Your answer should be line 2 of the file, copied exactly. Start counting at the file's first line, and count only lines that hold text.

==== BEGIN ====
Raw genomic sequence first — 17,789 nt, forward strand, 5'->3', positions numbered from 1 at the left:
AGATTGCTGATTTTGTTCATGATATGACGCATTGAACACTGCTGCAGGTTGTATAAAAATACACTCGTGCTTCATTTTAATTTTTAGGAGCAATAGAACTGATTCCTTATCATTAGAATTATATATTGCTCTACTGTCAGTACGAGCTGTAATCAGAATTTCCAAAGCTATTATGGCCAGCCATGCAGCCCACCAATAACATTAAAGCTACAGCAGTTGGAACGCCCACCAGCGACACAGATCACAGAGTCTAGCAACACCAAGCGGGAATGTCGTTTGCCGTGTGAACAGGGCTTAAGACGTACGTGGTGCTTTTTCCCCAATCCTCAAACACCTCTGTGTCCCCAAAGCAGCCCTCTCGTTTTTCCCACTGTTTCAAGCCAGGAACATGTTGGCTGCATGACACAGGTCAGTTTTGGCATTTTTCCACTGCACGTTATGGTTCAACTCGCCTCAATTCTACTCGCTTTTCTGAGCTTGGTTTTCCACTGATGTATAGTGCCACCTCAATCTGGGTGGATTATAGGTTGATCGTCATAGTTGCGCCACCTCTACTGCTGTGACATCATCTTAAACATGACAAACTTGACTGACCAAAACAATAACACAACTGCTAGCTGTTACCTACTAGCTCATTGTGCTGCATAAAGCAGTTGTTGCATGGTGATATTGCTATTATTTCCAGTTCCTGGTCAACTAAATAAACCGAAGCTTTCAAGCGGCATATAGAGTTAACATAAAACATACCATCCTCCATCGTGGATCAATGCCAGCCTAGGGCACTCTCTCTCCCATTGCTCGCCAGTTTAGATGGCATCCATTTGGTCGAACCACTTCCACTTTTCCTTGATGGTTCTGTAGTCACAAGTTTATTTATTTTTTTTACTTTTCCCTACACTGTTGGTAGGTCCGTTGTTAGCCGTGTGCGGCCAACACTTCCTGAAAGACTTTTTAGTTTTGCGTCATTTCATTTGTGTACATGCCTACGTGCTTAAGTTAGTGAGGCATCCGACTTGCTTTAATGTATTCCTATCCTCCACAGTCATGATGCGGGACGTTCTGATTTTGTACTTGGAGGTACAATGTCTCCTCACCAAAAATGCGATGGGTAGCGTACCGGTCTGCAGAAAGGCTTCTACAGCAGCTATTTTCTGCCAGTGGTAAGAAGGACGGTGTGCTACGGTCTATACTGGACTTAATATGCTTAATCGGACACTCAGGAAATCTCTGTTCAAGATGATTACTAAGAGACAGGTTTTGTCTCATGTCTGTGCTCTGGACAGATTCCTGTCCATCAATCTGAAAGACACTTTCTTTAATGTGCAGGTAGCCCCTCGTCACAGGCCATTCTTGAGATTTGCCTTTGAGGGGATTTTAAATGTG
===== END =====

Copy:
AGATTGCTGATTTTGTTCATGATATGACGCATTGAACACTGCTGCAGGTTGTATAAAAATACACTCGTGCTTCATTTTAATTTTTAGGAGCAATAGAACTGATTCCTTATCATTAGAATTATATATTGCTCTACTGTCAGTACGAGCTGTAATCAGAATTTCCAAAGCTATTATGGCCAGCCATGCAGCCCACCAATAACATTAAAGCTACAGCAGTTGGAACGCCCACCAGCGACACAGATCACAGAGTCTAGCAACACCAAGCGGGAATGTCGTTTGCCGTGTGAACAGGGCTTAAGACGTACGTGGTGCTTTTTCCCCAATCCTCAAACACCTCTGTGTCCCCAAAGCAGCCCTCTCGTTTTTCCCACTGTTTCAAGCCAGGAACATGTTGGCTGCATGACACAGGTCAGTTTTGGCATTTTTCCACTGCACGTTATGGTTCAACTCGCCTCAATTCTACTCGCTTTTCTGAGCTTGGTTTTCCACTGATGTATAGTGCCACCTCAATCTGGGTGGATTATAGGTTGATCGTCATAGTTGCGCCACCTCTACTGCTGTGACATCATCTTAAACATGACAAACTTGACTGACCAAAACAATAACACAACTGCTAGCTGTTACCTACTAGCTCATTGTGCTGCATAAAGCAGTTGTTGCATGGTGATATTGCTATTATTTCCAGTTCCTGGTCAACTAAATAAACCGAAGCTTTCAAGCGGCATATAGAGTTAACATAAAACATACCATCCTCCATCGTGGATCAATGCCAGCCTAGGGCACTCTCTCTCCCATTGCTCGCCAGTTTAGATGGCATCCATTTGGTCGAACCACTTCCACTTTTCCTTGATGGTTCTGTAGTCACAAGTTTATTTATTTTTTTTACTTTTCCCTACACTGTTGGTAGGTCCGTTGTTAGCCGTGTGCGGCCAACACTTCCTGAAAGACTTTTTAGTTTTGCGTCATTTCATTTGTGTACATGCCTACGTGCTTAAGTTAGTGAGGCATCCGACTTGCTTTAATGTATTCCTATCCTCCACAGTCATGATGCGGGACGTTCTGATTTTGTACTTGGAGGTACAATGTCTCCTCACCAAAAATGCGATGGGTAGCGTACCGGTCTGCAGAAAGGCTTCTACAGCAGCTATTTTCTGCCAGTGGTAAGAAGGACGGTGTGCTACGGTCTATACTGGACTTAATATGCTTAATCGGACACTCAGGAAATCTCTGTTCAAGATGATTACTAAGAGACAGGTTTTGTCTCATGTCTGTGCTCTGGACAGATTCCTGTCCATCAATCTGAAAGACACTTTCTTTAATGTGCAGGTAGCCCCTCGTCACAGGCCATTCTTGAGATTTGCCTTTGAGGGGATTTTAAATGTG